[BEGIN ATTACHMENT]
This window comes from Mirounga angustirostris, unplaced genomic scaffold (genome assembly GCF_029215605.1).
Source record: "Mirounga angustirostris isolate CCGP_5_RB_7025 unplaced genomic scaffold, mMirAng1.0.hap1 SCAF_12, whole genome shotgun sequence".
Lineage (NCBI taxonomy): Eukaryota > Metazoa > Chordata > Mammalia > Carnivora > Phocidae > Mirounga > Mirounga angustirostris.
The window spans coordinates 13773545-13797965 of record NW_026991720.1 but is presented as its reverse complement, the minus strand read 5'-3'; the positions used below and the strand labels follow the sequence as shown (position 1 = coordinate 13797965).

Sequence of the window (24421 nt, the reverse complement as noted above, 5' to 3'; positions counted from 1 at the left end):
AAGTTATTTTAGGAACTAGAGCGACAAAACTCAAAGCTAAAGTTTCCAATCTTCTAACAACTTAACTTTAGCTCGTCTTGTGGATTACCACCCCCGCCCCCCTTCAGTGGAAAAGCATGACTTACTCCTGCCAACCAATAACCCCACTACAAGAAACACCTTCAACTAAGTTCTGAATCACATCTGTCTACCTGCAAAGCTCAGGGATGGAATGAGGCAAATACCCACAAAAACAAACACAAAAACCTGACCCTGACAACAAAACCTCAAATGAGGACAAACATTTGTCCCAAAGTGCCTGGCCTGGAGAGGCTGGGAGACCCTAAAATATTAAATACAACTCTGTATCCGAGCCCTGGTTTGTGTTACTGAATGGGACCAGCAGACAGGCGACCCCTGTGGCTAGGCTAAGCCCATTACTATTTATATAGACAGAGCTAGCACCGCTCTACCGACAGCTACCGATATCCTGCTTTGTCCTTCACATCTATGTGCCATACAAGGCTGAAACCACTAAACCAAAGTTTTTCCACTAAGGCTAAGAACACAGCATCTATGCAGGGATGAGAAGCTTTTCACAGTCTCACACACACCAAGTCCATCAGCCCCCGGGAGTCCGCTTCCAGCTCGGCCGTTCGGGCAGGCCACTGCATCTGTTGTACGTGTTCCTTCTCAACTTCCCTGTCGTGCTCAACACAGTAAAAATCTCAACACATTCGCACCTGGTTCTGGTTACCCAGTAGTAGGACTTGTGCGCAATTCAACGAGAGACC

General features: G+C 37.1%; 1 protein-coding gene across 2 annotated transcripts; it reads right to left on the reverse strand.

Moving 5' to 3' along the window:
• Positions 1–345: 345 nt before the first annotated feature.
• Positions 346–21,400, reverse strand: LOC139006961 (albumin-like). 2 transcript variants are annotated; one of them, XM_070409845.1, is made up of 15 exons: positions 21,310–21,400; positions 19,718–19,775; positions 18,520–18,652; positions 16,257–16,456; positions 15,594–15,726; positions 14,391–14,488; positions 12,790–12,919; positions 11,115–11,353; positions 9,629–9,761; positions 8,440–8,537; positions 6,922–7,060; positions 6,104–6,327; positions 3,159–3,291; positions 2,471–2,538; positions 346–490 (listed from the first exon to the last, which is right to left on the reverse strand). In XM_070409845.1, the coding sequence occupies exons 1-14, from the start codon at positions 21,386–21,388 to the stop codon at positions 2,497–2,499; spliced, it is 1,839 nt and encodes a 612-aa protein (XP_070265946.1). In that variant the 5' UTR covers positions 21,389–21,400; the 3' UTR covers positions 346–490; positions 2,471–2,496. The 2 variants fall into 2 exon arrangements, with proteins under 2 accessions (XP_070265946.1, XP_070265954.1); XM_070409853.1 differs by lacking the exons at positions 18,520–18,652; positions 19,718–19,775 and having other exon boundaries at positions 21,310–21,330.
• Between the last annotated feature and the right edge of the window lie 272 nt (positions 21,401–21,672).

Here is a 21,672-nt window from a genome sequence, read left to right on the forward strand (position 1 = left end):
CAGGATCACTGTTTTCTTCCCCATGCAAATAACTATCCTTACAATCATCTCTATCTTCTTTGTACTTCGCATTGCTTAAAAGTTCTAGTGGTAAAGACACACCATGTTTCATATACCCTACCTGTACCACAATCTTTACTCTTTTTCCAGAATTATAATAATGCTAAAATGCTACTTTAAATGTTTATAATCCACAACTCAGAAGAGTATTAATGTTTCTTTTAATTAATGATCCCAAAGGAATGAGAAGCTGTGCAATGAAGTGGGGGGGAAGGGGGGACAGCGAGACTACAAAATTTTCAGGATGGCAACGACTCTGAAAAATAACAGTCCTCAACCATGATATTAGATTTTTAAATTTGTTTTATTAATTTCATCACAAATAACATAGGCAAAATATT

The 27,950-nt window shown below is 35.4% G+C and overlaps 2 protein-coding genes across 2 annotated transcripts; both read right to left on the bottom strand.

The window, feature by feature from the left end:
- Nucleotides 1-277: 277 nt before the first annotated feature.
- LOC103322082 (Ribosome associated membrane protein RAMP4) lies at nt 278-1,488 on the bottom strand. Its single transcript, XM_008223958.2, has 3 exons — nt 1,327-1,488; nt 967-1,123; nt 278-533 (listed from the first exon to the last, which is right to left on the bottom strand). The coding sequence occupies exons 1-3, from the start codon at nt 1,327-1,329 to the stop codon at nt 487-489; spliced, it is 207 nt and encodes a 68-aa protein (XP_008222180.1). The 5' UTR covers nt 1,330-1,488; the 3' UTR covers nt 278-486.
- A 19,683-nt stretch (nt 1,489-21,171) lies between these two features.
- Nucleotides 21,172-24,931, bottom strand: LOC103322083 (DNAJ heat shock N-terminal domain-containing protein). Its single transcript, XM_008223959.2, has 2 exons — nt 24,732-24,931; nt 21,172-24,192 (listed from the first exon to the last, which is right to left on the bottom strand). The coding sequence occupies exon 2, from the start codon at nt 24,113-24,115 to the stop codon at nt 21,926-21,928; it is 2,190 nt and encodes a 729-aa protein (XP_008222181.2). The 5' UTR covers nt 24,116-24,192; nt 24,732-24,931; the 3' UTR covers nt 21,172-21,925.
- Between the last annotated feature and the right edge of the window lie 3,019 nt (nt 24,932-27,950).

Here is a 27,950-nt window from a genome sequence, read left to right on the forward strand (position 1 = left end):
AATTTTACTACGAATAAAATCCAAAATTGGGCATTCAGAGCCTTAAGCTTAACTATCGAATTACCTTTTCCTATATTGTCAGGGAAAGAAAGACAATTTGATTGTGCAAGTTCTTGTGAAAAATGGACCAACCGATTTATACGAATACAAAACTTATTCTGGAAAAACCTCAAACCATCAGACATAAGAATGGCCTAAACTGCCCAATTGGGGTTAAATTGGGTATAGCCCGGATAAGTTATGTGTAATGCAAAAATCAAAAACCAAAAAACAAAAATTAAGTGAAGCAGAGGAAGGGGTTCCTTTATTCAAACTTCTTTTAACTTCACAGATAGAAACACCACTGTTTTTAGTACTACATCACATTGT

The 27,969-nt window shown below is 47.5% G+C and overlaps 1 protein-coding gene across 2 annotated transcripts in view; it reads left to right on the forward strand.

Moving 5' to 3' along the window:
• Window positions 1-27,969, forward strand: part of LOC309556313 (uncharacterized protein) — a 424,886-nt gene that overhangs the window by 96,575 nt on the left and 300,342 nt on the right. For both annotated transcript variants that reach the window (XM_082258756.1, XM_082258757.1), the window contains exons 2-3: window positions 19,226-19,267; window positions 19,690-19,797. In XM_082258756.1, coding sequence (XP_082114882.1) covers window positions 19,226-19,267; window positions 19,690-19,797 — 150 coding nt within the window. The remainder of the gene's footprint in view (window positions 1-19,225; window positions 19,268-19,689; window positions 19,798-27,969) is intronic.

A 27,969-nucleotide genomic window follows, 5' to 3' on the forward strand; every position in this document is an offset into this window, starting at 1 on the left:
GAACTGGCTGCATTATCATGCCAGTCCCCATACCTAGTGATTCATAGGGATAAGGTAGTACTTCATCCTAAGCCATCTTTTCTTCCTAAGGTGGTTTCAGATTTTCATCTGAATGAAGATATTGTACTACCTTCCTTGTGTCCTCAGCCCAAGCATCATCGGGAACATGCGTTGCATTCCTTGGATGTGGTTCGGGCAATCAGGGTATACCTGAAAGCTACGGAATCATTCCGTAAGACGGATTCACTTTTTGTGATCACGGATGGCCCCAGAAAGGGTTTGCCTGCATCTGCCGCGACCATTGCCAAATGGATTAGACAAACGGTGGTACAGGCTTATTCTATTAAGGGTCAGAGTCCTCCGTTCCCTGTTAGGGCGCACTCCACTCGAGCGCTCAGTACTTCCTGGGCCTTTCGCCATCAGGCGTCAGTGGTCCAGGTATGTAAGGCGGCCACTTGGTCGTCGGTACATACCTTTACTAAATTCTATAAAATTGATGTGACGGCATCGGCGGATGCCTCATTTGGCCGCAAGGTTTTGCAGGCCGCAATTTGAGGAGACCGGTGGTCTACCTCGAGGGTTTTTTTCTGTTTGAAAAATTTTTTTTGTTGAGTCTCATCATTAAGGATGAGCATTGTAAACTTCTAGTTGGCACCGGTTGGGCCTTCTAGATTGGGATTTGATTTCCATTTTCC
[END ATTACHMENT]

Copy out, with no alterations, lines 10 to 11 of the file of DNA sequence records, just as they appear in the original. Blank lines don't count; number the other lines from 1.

• Positions 346–21,400, reverse strand: LOC139006961 (albumin-like). 2 transcript variants are annotated; one of them, XM_070409845.1, is made up of 15 exons: positions 21,310–21,400; positions 19,718–19,775; positions 18,520–18,652; positions 16,257–16,456; positions 15,594–15,726; positions 14,391–14,488; positions 12,790–12,919; positions 11,115–11,353; positions 9,629–9,761; positions 8,440–8,537; positions 6,922–7,060; positions 6,104–6,327; positions 3,159–3,291; positions 2,471–2,538; positions 346–490 (listed from the first exon to the last, which is right to left on the reverse strand). In XM_070409845.1, the coding sequence occupies exons 1-14, from the start codon at positions 21,386–21,388 to the stop codon at positions 2,497–2,499; spliced, it is 1,839 nt and encodes a 612-aa protein (XP_070265946.1). In that variant the 5' UTR covers positions 21,389–21,400; the 3' UTR covers positions 346–490; positions 2,471–2,496. The 2 variants fall into 2 exon arrangements, with proteins under 2 accessions (XP_070265946.1, XP_070265954.1); XM_070409853.1 differs by lacking the exons at positions 18,520–18,652; positions 19,718–19,775 and having other exon boundaries at positions 21,310–21,330.
• Between the last annotated feature and the right edge of the window lie 272 nt (positions 21,401–21,672).